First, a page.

5/18 – From Julie Checkoway’s Creating Fiction:
1.) Make an exhaustive list of historical events or figures who have long intrigued you.
2.) Choose five and write for five minutes on each of them, exploring the metaphorical possibilities in a work of fiction or nonfiction
3.) Do some research and then write a short story (or essay) that centers in full or in part on one of the events or figures.
5/19 – From the one and only Amy Hempel: Write about the place you came from. What happens there more than anywhere else? Interpret “place” however you want. Use this for a character in a fictional piece or to start a new essay. Try to surprise yourself!
5/20 – Today we honor the Bard. Did you hear/read the news yesterday that the Globe Theater is at risk of closing because of all of this? In his comedy, As You Like It, Touchstone says “When I was at home, I was in a better place.” (Act 2, scene 4). Now that we’re spending all of this time at home, think about this line.. use it to start a line of dialogue in a story. Will another character disagree? Use it as the first line of a new essay. Explore what home means to you…
5/21 – From The 3 A.M. Epiphany by Brian Kiteley: Write a short scene about a character you’ve become familiar with over time – either your own fictional creation or a character based on someone you know. Start the scene by letting the character do what you expect this character to do. But in the sequence of events, allow the character to do something out of character. Let the character surprise you. This exercise demands that you consider what is exeected and unexpected in a character.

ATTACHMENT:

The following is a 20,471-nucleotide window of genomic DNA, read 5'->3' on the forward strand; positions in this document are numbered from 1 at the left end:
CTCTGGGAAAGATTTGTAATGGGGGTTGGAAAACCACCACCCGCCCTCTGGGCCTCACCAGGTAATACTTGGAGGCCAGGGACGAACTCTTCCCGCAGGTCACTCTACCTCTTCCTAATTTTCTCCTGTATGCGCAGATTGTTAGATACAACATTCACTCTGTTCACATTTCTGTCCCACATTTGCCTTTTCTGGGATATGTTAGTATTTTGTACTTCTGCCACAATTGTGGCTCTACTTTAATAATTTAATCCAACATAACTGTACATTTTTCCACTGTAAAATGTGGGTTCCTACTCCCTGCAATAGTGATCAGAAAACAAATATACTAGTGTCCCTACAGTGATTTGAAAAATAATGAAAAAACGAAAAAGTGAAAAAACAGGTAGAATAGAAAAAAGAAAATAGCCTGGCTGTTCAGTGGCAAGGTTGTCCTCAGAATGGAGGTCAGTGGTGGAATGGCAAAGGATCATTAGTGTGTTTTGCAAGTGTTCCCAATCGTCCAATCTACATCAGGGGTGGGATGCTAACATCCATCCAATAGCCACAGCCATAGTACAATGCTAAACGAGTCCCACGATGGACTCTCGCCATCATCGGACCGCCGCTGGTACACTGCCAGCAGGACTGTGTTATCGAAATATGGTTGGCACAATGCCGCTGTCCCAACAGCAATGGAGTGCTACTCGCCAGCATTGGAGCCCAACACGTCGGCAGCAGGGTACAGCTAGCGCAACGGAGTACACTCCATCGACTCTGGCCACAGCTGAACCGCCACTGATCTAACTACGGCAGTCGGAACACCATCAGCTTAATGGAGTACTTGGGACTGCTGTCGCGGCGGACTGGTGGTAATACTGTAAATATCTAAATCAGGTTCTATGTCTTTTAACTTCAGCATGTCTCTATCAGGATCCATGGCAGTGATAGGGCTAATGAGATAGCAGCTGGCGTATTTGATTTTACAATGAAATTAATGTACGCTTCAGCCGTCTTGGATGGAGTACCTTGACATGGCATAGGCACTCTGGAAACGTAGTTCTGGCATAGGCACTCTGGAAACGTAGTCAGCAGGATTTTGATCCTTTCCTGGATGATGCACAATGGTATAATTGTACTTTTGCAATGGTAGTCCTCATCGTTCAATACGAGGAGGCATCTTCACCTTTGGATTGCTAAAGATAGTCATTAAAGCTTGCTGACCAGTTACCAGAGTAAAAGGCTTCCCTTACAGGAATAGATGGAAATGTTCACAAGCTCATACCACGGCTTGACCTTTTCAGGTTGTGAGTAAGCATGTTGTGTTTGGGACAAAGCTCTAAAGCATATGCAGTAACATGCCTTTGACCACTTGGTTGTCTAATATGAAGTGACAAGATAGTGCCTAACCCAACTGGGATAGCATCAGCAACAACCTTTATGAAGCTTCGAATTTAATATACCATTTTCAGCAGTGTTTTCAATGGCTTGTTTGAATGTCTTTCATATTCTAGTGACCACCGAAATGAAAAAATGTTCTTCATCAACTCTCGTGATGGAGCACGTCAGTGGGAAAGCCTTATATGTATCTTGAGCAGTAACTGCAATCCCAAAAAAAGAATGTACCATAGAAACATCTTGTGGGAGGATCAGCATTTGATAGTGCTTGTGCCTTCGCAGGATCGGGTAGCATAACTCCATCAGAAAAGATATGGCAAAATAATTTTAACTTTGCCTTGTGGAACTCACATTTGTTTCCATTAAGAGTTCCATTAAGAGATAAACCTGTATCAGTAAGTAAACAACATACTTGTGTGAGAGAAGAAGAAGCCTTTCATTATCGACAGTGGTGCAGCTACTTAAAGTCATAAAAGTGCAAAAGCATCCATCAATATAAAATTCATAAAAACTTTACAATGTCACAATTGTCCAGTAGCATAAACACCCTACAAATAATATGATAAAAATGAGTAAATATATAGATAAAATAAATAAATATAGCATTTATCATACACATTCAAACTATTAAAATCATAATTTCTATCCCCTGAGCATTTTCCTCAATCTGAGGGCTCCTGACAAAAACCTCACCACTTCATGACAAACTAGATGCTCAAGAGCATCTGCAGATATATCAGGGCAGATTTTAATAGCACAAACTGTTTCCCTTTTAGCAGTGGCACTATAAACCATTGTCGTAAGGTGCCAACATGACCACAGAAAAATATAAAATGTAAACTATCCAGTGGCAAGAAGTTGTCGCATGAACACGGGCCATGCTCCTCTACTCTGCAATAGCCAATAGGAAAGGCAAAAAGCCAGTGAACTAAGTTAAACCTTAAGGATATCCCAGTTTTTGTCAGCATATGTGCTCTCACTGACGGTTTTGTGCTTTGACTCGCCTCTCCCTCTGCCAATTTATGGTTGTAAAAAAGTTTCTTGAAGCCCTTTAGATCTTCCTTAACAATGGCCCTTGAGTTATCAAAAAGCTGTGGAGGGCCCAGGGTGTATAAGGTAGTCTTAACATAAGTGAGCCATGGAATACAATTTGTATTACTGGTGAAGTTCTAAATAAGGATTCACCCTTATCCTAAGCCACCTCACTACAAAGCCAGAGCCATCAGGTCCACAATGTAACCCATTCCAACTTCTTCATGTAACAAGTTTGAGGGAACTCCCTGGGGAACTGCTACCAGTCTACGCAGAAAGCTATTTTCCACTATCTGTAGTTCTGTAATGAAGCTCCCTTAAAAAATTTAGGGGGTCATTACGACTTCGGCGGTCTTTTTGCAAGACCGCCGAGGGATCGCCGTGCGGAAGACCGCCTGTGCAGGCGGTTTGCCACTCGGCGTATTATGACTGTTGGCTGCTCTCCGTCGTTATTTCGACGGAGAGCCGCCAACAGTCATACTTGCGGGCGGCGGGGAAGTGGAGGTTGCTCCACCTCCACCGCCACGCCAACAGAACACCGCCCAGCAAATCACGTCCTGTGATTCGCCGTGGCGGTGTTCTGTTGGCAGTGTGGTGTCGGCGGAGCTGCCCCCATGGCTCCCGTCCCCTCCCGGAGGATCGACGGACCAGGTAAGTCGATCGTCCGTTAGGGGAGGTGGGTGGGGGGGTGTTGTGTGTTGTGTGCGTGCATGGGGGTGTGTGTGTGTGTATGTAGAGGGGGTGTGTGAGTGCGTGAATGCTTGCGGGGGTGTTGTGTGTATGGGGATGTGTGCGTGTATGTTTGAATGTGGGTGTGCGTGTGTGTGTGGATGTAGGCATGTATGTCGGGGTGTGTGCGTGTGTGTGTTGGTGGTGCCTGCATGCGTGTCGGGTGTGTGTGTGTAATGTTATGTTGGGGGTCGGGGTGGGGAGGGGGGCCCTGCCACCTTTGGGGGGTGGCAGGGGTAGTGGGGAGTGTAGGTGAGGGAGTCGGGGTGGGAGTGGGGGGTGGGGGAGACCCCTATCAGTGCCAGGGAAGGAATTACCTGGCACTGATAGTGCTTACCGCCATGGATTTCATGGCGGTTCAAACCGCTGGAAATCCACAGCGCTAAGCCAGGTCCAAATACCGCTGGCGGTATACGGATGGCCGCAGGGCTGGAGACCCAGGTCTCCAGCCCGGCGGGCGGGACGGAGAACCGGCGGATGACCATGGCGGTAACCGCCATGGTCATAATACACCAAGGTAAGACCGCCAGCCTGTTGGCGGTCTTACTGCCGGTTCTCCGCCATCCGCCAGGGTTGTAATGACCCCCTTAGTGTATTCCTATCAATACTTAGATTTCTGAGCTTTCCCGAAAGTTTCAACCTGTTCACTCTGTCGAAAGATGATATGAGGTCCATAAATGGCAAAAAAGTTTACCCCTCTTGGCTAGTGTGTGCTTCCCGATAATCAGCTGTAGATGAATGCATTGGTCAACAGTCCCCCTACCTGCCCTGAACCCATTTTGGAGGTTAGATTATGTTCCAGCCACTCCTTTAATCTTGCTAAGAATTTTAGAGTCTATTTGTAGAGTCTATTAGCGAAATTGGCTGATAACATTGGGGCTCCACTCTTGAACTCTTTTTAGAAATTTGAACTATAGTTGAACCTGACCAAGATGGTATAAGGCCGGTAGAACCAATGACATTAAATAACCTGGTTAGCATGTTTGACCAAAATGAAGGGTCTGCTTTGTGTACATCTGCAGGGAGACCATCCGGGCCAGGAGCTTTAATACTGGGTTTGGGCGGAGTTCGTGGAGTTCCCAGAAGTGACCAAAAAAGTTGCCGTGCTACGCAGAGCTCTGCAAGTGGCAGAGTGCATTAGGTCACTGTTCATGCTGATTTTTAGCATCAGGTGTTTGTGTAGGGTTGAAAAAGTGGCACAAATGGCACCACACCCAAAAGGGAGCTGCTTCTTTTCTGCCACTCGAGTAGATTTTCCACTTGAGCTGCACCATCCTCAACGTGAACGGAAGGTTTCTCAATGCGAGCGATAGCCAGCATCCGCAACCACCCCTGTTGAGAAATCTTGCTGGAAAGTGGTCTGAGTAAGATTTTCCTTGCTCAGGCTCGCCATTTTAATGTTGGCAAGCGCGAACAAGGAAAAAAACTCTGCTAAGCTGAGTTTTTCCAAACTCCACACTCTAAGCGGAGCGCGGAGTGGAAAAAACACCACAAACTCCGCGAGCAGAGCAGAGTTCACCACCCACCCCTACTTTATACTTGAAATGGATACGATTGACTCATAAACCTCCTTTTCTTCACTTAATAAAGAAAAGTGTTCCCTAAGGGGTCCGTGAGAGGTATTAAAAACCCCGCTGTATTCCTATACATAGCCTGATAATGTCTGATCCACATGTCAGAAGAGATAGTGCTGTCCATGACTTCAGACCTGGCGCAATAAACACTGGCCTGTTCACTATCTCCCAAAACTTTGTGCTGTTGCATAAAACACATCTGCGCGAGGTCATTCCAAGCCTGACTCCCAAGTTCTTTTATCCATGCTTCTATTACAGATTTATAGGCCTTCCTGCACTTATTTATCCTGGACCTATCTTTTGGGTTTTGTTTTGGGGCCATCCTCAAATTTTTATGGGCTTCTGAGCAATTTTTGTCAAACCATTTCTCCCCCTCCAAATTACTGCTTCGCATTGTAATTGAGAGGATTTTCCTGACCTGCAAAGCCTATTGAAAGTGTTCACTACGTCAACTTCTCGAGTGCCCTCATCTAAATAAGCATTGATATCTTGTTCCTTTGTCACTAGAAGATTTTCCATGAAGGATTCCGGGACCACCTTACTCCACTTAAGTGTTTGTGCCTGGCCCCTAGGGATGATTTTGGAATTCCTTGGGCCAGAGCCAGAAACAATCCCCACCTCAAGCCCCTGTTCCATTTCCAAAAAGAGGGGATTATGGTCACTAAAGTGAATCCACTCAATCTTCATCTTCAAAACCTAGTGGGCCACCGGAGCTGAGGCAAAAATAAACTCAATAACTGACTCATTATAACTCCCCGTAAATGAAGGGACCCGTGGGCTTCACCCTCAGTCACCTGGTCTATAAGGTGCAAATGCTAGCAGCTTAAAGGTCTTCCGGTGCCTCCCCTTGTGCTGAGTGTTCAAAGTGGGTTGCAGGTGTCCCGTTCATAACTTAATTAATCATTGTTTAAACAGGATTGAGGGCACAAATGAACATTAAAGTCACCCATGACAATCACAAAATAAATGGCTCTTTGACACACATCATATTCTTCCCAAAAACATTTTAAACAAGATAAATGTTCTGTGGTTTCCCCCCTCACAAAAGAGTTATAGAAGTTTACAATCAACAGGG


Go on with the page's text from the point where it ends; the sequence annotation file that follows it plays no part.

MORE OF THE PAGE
5/22 – We’re thinking about revision. Hopefully you’ve been writing a lot of new drafts in these past few weeks or months. Now choose one to revisit and revise. One of the biggest issues we see in early drafts is lack of action or narrative propulsion. From our READING LIKE A WRITER instructor, Marie Cordell, “Add a new circumstance to a story in progress that makes it more urgent that the protagonist should get his or her way. Do the same for each character in the scene.”